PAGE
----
It was incredibly windy this afternoon, especially along the ocean, and we nearly got blown over. With 38 mph winds and gusts up to 60 mph, we were happy that we had our hats, scarves, and gloves. Fun fact: in Iceland they talk about wind in terms of "meters per second," which is very difficult for me to work out in my head.
We walked as far as Höfði House, site of the 1986 Reykjavik Summit between Ronald Reagan and Mikhail Gorbachev. To commemorate this historic occasion, a segment of the Berlin Wall was gifted to Iceland in 2015 to celebrate 25 years of German reunification. The 4 ton wall segment is painted with images of Easter Island moai. We have been to both Berlin and Easter Island, and it was quite surreal to find this in Reykjavik! But we had come to expect the unexpected from this unique city.
We walked back toward the city center and stopped to view the Sólfarið (Sun Voyager), a statue by Jón Gunnar Árnason. This was the winning statue in a 1986 competition to commemorate the 200th anniversary of the modern city of Reykjavik. The sleek stainless steel minimalist sculpture depicts a boat and pays homage to the sun. The stainless steel blended perfectly into the color pallet of whitecaps on the cool blue frosty ocean, with bright white mountains in the background. We watched as waves bashed against the rocky shore. Sea birds were suspended in the air, not making any progress as they tried in vain to soar into the wind.
When we walked past the Harpa Center, the small reflecting pool also had whitecaps, and water was blowing onto the sidewalk. What a difference from the calm sunshine of yesterday.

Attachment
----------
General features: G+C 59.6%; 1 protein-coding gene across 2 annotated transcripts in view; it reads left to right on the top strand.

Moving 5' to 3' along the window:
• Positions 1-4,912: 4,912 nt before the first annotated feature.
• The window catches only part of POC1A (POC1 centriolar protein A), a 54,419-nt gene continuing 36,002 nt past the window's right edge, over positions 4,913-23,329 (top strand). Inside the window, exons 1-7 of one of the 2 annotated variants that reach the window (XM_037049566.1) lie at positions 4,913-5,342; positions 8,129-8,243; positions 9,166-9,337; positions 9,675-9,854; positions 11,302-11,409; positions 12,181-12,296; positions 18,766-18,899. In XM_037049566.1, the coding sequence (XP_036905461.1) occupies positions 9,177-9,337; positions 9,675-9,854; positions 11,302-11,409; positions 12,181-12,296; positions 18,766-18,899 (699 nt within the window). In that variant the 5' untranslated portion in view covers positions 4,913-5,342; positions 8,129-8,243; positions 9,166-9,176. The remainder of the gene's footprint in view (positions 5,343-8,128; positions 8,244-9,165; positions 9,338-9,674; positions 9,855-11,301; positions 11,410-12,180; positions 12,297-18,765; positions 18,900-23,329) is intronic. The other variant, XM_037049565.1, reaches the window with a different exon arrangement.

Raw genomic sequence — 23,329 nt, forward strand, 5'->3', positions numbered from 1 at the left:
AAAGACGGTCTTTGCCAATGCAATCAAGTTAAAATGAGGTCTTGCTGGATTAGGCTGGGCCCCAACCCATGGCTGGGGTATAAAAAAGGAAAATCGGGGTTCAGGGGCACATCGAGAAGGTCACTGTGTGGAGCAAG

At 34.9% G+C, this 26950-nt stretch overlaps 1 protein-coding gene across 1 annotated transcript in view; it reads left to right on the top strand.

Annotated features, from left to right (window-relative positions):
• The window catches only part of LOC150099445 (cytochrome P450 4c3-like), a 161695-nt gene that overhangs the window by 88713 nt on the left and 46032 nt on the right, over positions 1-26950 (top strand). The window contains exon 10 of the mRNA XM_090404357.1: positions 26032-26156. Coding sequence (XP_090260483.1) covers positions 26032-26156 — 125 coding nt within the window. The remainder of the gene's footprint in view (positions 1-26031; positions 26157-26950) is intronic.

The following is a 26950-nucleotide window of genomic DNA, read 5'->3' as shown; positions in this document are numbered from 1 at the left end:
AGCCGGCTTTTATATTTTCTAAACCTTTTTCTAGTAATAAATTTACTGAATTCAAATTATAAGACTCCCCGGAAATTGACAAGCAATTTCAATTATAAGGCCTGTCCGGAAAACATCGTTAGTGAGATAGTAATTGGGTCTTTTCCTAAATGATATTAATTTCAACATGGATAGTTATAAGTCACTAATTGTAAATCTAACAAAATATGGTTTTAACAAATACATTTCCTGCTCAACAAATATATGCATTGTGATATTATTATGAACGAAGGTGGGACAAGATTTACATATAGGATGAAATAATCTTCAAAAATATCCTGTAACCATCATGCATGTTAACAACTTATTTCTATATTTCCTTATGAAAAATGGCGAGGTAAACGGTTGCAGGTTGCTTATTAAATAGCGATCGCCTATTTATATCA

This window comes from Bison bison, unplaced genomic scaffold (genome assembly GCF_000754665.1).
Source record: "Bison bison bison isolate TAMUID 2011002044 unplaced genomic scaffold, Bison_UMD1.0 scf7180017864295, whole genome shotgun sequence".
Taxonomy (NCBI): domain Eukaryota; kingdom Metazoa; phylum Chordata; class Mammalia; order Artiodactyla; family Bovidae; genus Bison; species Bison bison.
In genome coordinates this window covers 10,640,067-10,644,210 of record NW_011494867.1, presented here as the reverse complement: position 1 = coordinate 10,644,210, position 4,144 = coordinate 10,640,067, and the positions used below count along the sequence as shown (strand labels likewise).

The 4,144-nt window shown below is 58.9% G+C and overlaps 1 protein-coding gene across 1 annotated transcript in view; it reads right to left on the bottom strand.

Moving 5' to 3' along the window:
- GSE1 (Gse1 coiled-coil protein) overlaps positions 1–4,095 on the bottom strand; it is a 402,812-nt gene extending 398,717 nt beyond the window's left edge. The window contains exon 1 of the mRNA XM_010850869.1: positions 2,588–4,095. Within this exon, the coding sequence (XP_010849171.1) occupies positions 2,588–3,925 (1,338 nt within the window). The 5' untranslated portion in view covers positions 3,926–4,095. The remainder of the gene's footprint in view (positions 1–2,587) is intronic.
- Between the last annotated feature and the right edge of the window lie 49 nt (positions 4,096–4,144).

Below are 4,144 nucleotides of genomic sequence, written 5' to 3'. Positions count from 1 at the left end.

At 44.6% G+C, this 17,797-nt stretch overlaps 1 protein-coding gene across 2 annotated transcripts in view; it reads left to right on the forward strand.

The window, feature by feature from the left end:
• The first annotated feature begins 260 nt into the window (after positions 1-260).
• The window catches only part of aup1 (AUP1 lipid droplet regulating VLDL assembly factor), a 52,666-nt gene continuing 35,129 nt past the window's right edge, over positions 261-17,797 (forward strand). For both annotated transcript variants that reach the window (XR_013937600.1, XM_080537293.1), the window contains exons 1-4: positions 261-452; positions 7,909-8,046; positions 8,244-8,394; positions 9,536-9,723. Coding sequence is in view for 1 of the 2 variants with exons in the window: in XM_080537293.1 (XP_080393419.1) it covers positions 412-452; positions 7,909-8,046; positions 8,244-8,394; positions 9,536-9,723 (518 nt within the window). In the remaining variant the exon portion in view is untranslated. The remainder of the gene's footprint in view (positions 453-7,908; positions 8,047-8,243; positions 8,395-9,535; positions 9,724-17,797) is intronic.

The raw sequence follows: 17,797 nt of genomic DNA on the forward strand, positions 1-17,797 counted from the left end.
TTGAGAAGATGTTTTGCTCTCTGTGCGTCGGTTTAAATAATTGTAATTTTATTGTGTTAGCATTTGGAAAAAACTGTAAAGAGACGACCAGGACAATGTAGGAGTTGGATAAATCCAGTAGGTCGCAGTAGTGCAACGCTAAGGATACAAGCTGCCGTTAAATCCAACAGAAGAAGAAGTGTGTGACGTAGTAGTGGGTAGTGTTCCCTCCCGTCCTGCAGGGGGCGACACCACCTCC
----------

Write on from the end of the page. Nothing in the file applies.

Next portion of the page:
We stopped back into the hotel to check e-mail. We were supposed to go for a Northern Lights tour tonight, but we suspected that the overcast weather would cause the tour to be canceled. We were right, and the e-mail gave us instructions for rescheduling. We rescheduled for tomorrow night, hoping that the weather will be better. We had scheduled it for tonight on purpose, as it is a late night activity and we could sleep in tomorrow morning. The same would not be the case the next day. Best laid plans...
On researching places to eat and drink in Reykjavik online ahead of the trip, we became aware of the Smokin' Puffin. Its logo was a puffin in a captain's hat smoking a pipe. Craig and I have a thing for puffins, so we had to try this bar. Yesterday it had been closed. Today the shades were open, and so I tried the door. It was locked, but then someone promptly unlocked it and let us in. Night life in Reykjavik starts late, so our 6:30 p.m. arrival meant that we were pretty much the only ones in the place.